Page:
Jesus had HIV


South African Christians are in an uproar over the comments a pastor made about Jesus’ role in life.

The pastor begins by saying that Jesus had HIV. He clarifies by saying that we don’t have any evidence he had HIV in the blood, but we do have evidence that he took upon himself all the suffering in the world, including diseases like HIV. The pastor turns to Isaiah to justify his statements.

Other Christians are upset, claiming that you can’t lower Jesus down to our level and you can’t associate him with diseases like HIV.

I’m glad to report that LDS doctrine agrees with the former doctrine, and not the latter. We too, are glad when people call us blasphemous for boldly declaring the same doctrines that Isaiah and Jeremiah taught. That is what the Jews did to Jeremiah in his day, and we expect the same from any generation who doesn’t comprehend the power of Christ.

The former doctrine is the doctrine of the true Christ. Christ descended below all things, and took upon Himself not just all the sin of the world, but all the pain and suffering and injustice everyone would ever suffer in this life. If there is anything in your life that somehow keeps you from perfect health and happiness, Christ has already paid the price for that thing by taking upon Himself the cost of it. We simply need to engage Christ so that He can apply His sacrifice in our life.

The latter doctrine is what the LDS church identifies as the doctrine of anti-Christ. That is the idea that God is above all and looks down on the people and punishes them for every small infraction of his absolute law without any relief. Believers in this doctrine declare the true Christ to be a blasphemy, and teachers of the doctrine to be worthy of death. The idea that God would descend out of heaven and descend below all things and take upon himself the sins of all the prostitutes and murderers and tyrants is the same as making God into mud, or worse than mud, and we can’t do that to such an elevated being, but instead, contemplate on all that makes Him superior to us, while punishing those who disobey His eternal commandments.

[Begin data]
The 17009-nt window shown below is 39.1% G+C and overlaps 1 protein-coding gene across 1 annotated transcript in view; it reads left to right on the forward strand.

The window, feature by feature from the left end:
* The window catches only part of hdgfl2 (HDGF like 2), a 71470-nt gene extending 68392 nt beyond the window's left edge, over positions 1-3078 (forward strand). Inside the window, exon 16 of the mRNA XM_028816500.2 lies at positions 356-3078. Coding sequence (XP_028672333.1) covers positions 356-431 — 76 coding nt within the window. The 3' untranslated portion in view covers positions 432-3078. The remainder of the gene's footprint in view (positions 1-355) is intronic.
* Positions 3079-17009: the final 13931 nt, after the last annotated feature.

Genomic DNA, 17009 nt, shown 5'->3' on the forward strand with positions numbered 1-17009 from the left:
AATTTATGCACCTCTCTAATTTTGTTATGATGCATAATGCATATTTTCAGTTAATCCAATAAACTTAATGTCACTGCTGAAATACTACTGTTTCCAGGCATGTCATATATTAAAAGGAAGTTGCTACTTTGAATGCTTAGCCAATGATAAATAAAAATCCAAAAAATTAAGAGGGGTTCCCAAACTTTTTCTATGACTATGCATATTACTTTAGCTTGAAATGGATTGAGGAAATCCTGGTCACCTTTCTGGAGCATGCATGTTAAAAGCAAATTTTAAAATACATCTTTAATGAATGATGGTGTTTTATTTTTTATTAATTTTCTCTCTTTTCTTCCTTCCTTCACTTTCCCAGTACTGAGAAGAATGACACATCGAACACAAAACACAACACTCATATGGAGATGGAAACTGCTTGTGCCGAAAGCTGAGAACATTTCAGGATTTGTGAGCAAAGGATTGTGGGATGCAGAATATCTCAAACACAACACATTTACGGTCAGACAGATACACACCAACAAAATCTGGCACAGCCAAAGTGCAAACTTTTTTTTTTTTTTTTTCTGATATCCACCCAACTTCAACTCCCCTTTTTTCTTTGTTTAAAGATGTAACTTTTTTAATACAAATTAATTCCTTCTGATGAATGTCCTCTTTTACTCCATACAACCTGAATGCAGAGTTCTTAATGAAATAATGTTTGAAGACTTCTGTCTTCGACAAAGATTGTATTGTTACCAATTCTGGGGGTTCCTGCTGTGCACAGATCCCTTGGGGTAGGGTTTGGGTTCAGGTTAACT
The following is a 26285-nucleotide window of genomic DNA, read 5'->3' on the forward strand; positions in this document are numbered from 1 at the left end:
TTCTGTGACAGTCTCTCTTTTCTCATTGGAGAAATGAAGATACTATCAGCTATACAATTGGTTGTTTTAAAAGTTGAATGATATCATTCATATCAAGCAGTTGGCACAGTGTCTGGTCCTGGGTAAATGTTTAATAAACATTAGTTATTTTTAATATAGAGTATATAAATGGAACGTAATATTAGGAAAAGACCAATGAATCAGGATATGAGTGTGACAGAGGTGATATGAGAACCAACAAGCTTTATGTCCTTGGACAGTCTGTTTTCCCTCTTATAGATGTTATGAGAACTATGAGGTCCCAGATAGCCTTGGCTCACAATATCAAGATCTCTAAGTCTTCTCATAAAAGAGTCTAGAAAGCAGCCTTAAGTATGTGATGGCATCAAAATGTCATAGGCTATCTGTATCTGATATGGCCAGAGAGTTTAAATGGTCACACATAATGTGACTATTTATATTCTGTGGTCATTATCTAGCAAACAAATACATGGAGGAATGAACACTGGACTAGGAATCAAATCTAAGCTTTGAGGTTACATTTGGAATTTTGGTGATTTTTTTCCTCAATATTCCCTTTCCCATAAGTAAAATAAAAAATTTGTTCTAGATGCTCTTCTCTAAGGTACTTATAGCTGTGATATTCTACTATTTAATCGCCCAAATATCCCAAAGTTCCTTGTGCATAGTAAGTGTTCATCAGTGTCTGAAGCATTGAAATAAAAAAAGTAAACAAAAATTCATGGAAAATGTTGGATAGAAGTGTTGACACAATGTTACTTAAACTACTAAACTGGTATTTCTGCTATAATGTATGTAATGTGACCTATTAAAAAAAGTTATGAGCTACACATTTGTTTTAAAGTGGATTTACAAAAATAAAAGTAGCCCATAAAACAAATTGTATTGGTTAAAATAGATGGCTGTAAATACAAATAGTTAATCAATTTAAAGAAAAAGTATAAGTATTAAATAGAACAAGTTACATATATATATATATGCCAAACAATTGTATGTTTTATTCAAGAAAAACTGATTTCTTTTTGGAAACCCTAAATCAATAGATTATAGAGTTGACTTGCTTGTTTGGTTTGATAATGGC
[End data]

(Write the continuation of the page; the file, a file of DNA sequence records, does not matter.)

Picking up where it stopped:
As I’ve identified before, the reason why homosexual teens are committing suicide is not because of LDS doctrine, it is because they believe something other than LDS doctrine. They believe that because they are different and tempted with sore temptations, they are irredeemable and worthless in the eyes of God and their life has no purpose or meaning. Of course, anyone would commit suicide if they fell for this great lie, whether they were homosexual or not.

The LDS church teaches that all have fallen short, and so we are all in the same boat. The LDS church teaches that our prophet, President Thomas S. Monson, the only person on earth who is called by God to speak on behalf of God, is also a sinner, and thus, no different from us in nature. Joseph Smith, Brigham Young, and all of our great leaders were all nothing more than any other man, imperfect.